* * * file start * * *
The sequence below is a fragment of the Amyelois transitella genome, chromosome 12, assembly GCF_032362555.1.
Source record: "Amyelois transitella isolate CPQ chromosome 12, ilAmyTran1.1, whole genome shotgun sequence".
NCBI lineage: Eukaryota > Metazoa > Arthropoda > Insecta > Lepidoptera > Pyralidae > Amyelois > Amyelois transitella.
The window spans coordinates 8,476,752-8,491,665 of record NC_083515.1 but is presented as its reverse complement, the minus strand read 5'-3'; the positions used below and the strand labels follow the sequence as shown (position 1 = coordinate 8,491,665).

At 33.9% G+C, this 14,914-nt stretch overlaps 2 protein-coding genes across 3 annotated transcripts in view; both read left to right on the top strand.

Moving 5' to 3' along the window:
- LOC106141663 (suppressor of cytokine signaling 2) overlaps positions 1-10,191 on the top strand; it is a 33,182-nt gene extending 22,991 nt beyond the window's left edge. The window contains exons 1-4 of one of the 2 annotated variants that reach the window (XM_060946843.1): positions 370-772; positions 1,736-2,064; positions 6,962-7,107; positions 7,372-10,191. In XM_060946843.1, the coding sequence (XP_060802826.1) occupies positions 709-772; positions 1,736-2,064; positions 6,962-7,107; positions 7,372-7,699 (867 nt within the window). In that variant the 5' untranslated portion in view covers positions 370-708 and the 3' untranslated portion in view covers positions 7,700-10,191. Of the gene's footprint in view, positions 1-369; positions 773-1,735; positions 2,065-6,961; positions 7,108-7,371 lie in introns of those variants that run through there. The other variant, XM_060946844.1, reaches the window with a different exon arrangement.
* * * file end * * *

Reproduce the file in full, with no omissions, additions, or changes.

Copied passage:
The sequence below is a fragment of the Amyelois transitella genome, chromosome 12, assembly GCF_032362555.1.
Source record: "Amyelois transitella isolate CPQ chromosome 12, ilAmyTran1.1, whole genome shotgun sequence".
NCBI lineage: Eukaryota > Metazoa > Arthropoda > Insecta > Lepidoptera > Pyralidae > Amyelois > Amyelois transitella.
The window spans coordinates 8,476,752-8,491,665 of record NC_083515.1 but is presented as its reverse complement, the minus strand read 5'-3'; the positions used below and the strand labels follow the sequence as shown (position 1 = coordinate 8,491,665).

At 33.9% G+C, this 14,914-nt stretch overlaps 2 protein-coding genes across 3 annotated transcripts in view; both read left to right on the top strand.

Moving 5' to 3' along the window:
- LOC106141663 (suppressor of cytokine signaling 2) overlaps positions 1-10,191 on the top strand; it is a 33,182-nt gene extending 22,991 nt beyond the window's left edge. The window contains exons 1-4 of one of the 2 annotated variants that reach the window (XM_060946843.1): positions 370-772; positions 1,736-2,064; positions 6,962-7,107; positions 7,372-10,191. In XM_060946843.1, the coding sequence (XP_060802826.1) occupies positions 709-772; positions 1,736-2,064; positions 6,962-7,107; positions 7,372-7,699 (867 nt within the window). In that variant the 5' untranslated portion in view covers positions 370-708 and the 3' untranslated portion in view covers positions 7,700-10,191. Of the gene's footprint in view, positions 1-369; positions 773-1,735; positions 2,065-6,961; positions 7,108-7,371 lie in introns of those variants that run through there. The other variant, XM_060946844.1, reaches the window with a different exon arrangement.